Michigan Urban Trunkline Intersections Safety Performance Functions (SPFs) Development and Support

The Moving Ahead for Progress in the 21st Century Act (MAP-21) requires all states to have in place a Highway Safety Improvement Program (HSIP) that "emphasizes a data-driven, strategic approach to improving highway safety on all public roads that focuses on performance". Given the prevailing focus on implementing roadway safety practices that are data-driven, there has been much research focused on gaining a more thorough understanding of how various factors affect the frequency, type, and severity of traffic crashes at specific roadway sites, such as intersections. Gaining a better understanding of these complex relationships provides traffic safety professionals with the ability to develop well-informed, targeted policies and programs to reduce traffic crashes and the resultant injuries and fatalities. An important tool in this process is the American Association of State Highway and Transportation Officials' (AASHTO) Highway Safety Manual (HSM). Part C of the HSM provides a series of predictive models that can be utilized to estimate the frequency of traffic crashes on specific road facilities as a function of traffic volumes, roadway geometry, type of traffic control, and other factors. These models, referred to as safety performance functions (SPFs), are useful for estimating the safety impacts of site-specific design alternatives or for prioritizing candidate locations for safety improvements on a network basis. As a part of this process, these SPFs can also be integrated with decision support tools, such as SafetyAnalyst and the Interactive Highway Safety Design Model (IHSDM). While the SPFs presented in the HSM provide a useful tool for road agencies, it is recommended that these functions are either calibrated for local conditions or re-estimated using local data to improve their accuracy and precision. A variety of states have conducted research to this end, including Colorado, Florida, Georgia, Kansas, Illinois, North Carolina, Oregon, Utah, and Virginia [3-15]. Collectively, these studies have shown that the accuracy of the SPFs from the HSM vary considerably from state to state, a result that may be reflective of differences in geography, design practices, driver behavior, differences in crash reporting requirements, or other factors. The work proposed as a part of this study will involve the estimation of SPFs for urban trunkline intersections maintained by the Michigan Department of Transportation (MDOT). These SPFs will be developed using a robust database, which will combine information from the MDOT Sufficiency File, the MDOT Traffic Crash Reporting System (TCRS), and field data from select locations. Ultimately, the decision support tools derived from this research will allow MDOT to more efficiently invest available resources, allowing for more effective network surveillance and data-driven design decisions.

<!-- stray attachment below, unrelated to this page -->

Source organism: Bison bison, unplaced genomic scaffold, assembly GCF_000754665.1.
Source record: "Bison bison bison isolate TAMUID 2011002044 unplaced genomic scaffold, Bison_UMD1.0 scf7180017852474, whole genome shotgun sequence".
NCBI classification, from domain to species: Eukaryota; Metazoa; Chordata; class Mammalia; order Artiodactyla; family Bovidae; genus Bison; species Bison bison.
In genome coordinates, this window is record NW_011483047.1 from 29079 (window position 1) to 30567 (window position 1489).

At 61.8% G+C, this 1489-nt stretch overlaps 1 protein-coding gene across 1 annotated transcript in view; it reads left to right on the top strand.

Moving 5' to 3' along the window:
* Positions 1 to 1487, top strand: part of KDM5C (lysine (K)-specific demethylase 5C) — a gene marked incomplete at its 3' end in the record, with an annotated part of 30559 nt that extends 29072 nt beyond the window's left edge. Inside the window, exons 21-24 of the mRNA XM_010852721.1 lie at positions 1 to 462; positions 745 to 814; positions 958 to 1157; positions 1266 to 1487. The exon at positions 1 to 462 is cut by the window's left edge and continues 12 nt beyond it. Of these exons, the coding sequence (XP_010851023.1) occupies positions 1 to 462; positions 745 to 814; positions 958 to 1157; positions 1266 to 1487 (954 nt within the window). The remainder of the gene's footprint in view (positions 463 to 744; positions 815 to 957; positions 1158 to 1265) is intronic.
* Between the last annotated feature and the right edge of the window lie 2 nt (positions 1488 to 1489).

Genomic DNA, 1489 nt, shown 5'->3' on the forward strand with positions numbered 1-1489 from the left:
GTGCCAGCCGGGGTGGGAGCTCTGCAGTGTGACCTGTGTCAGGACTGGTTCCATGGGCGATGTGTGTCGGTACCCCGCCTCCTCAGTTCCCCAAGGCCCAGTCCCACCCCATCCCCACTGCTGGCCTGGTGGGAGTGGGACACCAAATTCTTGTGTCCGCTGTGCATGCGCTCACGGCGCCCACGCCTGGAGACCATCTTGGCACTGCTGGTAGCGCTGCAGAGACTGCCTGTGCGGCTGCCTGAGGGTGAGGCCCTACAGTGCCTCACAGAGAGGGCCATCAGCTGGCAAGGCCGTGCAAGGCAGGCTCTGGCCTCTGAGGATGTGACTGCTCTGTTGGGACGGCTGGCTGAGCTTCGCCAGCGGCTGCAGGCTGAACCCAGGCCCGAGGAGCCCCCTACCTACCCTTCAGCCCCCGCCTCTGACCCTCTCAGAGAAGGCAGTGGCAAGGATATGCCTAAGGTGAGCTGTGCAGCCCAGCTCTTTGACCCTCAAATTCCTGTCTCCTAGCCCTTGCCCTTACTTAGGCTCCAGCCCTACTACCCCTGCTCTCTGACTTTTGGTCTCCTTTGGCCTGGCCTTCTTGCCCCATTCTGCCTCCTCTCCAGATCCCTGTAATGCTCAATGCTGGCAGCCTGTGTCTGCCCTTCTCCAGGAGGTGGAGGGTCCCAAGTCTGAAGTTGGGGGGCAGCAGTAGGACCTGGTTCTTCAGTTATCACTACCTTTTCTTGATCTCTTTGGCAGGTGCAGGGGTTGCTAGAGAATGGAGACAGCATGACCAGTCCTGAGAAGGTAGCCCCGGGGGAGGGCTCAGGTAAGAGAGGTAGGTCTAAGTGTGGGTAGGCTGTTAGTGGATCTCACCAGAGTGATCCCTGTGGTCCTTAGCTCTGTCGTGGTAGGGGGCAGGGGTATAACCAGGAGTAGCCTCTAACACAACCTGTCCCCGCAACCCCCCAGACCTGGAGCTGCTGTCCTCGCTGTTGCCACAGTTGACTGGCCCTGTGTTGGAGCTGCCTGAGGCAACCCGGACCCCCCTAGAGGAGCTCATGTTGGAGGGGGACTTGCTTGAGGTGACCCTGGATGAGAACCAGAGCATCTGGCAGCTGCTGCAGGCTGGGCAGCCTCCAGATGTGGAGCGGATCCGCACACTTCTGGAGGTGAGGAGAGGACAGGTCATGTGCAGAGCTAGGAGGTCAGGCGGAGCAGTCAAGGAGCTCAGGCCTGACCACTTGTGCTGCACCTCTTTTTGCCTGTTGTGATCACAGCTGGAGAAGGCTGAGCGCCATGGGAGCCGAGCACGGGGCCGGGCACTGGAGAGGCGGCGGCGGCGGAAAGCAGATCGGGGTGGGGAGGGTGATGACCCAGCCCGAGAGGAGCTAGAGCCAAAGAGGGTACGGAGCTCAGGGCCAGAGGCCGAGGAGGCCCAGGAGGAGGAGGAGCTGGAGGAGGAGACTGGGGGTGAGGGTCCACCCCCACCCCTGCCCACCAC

• English


    • Status: Active
    • Contract Numbers:

      2013-0070 Z4


    • Sponsor Organizations:

      Michigan Department of Transportation

      Van Wagoner Building
      425 W. Ottawa Street
      Lansing, MI  United States  48909
    • Project Managers:

      Kanitz, Dean

    • Performing Organizations:

      Wayne State University

      Civil and Environmental Engineering
      5050 Anthony Wayne Drive
      Detroit, MI  United States  48202
    • Principal Investigators:

      Savolainen, Peter

    • Start Date: 20130901
    • Expected Completion Date: 0
    • Actual Completion Date: 20150630
    • Source Data: RiP Project 34807

    Subject/Index Terms

    Filing Info

    • Accession Number: 01560854
    • Record Type: Research project
    • Source Agency: Michigan Department of Transportation
    • Contract Numbers: 2013-0070 Z4, OR14-015
    • Files: RiP, STATEDOT
    • Created Date: Apr 24 2015 1:00AM